Pericardial effusion is an accumulation of fluid in the sac surrounding the heart.  If enough fluid is present, it can put pressure on the heart and cause dysfunction.  Symptoms might include collapse, seizure, fainting, weakness, abdominal enlargement, trouble breathing, coughing or sudden death.  An echocardiogram (ultrasound examination) is the best method for diagnosing it and looking for underlying causes such as tumors or heart disease.  As there are many other causes of effusion, other tests to evaluate the problem are recommended as well.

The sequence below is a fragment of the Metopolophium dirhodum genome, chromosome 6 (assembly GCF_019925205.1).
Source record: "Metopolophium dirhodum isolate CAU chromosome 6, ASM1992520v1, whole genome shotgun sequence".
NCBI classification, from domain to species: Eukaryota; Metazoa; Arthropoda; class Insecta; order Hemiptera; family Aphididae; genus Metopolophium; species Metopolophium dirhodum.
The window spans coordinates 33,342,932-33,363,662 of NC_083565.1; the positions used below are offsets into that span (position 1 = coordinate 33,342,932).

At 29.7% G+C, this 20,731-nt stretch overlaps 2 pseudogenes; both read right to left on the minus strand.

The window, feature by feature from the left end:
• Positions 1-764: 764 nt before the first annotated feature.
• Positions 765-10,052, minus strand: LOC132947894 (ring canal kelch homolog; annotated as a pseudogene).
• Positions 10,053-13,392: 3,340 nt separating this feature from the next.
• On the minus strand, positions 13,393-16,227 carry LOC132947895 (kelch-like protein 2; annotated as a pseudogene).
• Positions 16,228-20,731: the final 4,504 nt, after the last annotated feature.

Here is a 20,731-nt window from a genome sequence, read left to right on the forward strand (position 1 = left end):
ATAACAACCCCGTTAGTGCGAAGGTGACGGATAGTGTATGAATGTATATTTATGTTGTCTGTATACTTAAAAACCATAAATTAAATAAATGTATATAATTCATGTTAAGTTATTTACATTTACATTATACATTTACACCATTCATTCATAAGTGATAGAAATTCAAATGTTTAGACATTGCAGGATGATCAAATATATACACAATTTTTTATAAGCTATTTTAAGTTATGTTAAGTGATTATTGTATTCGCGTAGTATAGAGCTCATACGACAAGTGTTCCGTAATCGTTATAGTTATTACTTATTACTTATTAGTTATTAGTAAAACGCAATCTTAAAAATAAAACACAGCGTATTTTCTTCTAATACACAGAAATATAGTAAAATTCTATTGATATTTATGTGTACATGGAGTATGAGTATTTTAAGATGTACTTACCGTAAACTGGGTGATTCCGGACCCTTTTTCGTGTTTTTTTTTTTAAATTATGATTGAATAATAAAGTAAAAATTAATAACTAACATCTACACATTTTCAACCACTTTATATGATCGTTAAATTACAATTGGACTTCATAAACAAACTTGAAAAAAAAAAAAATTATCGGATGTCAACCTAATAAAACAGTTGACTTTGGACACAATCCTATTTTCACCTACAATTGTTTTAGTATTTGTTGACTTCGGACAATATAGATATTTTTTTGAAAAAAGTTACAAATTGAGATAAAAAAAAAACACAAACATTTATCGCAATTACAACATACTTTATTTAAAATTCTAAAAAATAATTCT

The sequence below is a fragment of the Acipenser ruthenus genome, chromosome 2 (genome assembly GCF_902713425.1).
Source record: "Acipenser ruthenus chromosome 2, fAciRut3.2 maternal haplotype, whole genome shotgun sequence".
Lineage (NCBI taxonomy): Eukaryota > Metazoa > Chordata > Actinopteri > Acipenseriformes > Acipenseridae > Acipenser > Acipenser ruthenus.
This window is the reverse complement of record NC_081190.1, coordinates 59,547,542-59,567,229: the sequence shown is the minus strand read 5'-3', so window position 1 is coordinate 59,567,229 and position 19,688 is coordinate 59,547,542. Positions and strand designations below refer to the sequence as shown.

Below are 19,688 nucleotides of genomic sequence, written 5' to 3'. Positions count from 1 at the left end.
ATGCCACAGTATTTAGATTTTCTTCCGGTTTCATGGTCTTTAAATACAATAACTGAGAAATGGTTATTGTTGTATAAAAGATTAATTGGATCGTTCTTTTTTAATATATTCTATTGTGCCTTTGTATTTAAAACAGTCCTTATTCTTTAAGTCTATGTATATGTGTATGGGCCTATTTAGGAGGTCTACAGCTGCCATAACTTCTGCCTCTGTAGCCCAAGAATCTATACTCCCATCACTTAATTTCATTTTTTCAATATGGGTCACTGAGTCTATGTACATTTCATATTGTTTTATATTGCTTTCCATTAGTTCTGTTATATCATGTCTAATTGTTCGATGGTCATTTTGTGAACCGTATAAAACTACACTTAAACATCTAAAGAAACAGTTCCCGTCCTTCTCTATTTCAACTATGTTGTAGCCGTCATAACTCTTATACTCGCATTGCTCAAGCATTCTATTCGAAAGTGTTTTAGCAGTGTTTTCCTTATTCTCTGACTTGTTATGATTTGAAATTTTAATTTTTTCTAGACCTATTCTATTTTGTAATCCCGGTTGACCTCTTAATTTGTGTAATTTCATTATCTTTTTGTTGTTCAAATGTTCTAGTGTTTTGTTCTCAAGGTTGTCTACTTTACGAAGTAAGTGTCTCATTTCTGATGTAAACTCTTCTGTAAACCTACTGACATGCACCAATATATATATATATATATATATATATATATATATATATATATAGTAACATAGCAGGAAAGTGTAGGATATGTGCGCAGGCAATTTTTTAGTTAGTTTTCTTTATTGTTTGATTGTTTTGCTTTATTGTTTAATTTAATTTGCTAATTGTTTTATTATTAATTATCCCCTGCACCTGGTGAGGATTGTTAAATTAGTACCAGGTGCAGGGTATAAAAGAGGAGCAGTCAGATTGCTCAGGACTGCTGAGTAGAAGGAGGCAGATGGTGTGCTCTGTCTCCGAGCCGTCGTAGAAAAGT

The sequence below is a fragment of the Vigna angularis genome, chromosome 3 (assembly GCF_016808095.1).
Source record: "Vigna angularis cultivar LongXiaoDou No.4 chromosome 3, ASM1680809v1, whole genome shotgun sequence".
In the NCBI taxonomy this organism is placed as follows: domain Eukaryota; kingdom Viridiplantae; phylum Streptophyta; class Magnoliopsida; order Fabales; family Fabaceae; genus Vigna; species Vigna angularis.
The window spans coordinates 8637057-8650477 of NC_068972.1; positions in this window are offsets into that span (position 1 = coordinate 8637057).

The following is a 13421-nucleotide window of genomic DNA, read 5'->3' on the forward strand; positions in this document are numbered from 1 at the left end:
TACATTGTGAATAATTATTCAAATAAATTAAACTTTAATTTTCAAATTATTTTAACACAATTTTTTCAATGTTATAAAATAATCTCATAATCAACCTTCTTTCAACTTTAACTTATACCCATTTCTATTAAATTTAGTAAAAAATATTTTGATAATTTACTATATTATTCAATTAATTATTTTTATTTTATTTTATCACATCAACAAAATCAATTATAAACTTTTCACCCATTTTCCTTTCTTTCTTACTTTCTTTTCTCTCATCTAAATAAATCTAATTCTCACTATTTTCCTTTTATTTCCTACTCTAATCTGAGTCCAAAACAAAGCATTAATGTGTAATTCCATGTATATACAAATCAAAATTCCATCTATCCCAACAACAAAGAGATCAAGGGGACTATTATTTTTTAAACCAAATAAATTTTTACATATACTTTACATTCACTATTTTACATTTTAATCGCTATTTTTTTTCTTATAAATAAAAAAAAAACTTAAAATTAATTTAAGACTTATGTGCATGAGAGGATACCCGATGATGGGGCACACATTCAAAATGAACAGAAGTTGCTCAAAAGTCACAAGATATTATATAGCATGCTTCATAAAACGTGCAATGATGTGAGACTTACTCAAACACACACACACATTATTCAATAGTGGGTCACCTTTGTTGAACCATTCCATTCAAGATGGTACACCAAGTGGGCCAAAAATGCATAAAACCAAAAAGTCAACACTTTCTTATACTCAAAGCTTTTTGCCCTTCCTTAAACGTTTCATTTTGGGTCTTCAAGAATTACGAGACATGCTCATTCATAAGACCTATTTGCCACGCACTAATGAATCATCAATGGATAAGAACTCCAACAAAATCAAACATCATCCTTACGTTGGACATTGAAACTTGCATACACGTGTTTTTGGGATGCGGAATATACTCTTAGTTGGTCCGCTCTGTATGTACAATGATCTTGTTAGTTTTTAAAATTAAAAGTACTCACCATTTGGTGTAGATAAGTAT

Treatment consists of relieving the pericardial sac of its fluid with a needle to permit the heart to function properly.  In experienced hands, this procedure usually goes smoothly but can rarely result in development of an irregular heart beat, bleeding, lung puncture or death.  If an underlying cause is identified, specific treatment for that will begin as well.  However, many times a specific cause is not discovered and the disease is termed idiopathic.  Pericardial fluid may recur periodically and require drainage repeatedly.  If frequent drainage becomes necessary, a procedure to remove the pericardial sac may be suggested to allow any more fluid accumulations to be more easily accessed by diuretics.